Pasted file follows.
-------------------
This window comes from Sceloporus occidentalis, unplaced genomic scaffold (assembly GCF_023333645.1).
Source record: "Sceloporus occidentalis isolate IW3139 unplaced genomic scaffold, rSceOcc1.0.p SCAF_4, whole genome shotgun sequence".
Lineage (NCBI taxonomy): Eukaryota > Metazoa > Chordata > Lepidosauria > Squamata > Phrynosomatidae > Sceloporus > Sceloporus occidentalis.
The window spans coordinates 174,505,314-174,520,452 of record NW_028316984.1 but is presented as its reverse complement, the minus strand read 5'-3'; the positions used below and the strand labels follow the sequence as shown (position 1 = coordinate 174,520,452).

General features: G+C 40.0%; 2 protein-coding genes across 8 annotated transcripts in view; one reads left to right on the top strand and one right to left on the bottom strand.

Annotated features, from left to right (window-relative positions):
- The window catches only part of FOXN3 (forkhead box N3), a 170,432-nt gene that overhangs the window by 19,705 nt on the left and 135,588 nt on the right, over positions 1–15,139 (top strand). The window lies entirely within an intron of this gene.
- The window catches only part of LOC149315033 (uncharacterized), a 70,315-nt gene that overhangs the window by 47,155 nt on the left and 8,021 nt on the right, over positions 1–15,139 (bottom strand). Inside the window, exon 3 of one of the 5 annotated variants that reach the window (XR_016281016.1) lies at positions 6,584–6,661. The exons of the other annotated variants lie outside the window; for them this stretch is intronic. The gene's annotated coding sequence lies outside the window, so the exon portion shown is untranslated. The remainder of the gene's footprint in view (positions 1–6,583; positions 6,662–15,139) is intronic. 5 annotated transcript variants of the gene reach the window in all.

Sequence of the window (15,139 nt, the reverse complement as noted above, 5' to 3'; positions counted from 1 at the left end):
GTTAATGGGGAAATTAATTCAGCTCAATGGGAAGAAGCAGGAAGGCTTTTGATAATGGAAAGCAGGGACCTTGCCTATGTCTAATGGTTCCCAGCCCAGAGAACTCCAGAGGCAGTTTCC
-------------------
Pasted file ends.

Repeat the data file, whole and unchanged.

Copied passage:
This window comes from Sceloporus occidentalis, unplaced genomic scaffold (assembly GCF_023333645.1).
Source record: "Sceloporus occidentalis isolate IW3139 unplaced genomic scaffold, rSceOcc1.0.p SCAF_4, whole genome shotgun sequence".
Lineage (NCBI taxonomy): Eukaryota > Metazoa > Chordata > Lepidosauria > Squamata > Phrynosomatidae > Sceloporus > Sceloporus occidentalis.
The window spans coordinates 174,505,314-174,520,452 of record NW_028316984.1 but is presented as its reverse complement, the minus strand read 5'-3'; the positions used below and the strand labels follow the sequence as shown (position 1 = coordinate 174,520,452).

General features: G+C 40.0%; 2 protein-coding genes across 8 annotated transcripts in view; one reads left to right on the top strand and one right to left on the bottom strand.

Annotated features, from left to right (window-relative positions):
- The window catches only part of FOXN3 (forkhead box N3), a 170,432-nt gene that overhangs the window by 19,705 nt on the left and 135,588 nt on the right, over positions 1–15,139 (top strand). The window lies entirely within an intron of this gene.
- The window catches only part of LOC149315033 (uncharacterized), a 70,315-nt gene that overhangs the window by 47,155 nt on the left and 8,021 nt on the right, over positions 1–15,139 (bottom strand). Inside the window, exon 3 of one of the 5 annotated variants that reach the window (XR_016281016.1) lies at positions 6,584–6,661. The exons of the other annotated variants lie outside the window; for them this stretch is intronic. The gene's annotated coding sequence lies outside the window, so the exon portion shown is untranslated. The remainder of the gene's footprint in view (positions 1–6,583; positions 6,662–15,139) is intronic. 5 annotated transcript variants of the gene reach the window in all.

Sequence of the window (15,139 nt, the reverse complement as noted above, 5' to 3'; positions counted from 1 at the left end):
GTTAATGGGGAAATTAATTCAGCTCAATGGGAAGAAGCAGGAAGGCTTTTGATAATGGAAAGCAGGGACCTTGCCTATGTCTAATGGTTCCCAGCCCAGAGAACTCCAGAGGCAGTTTCC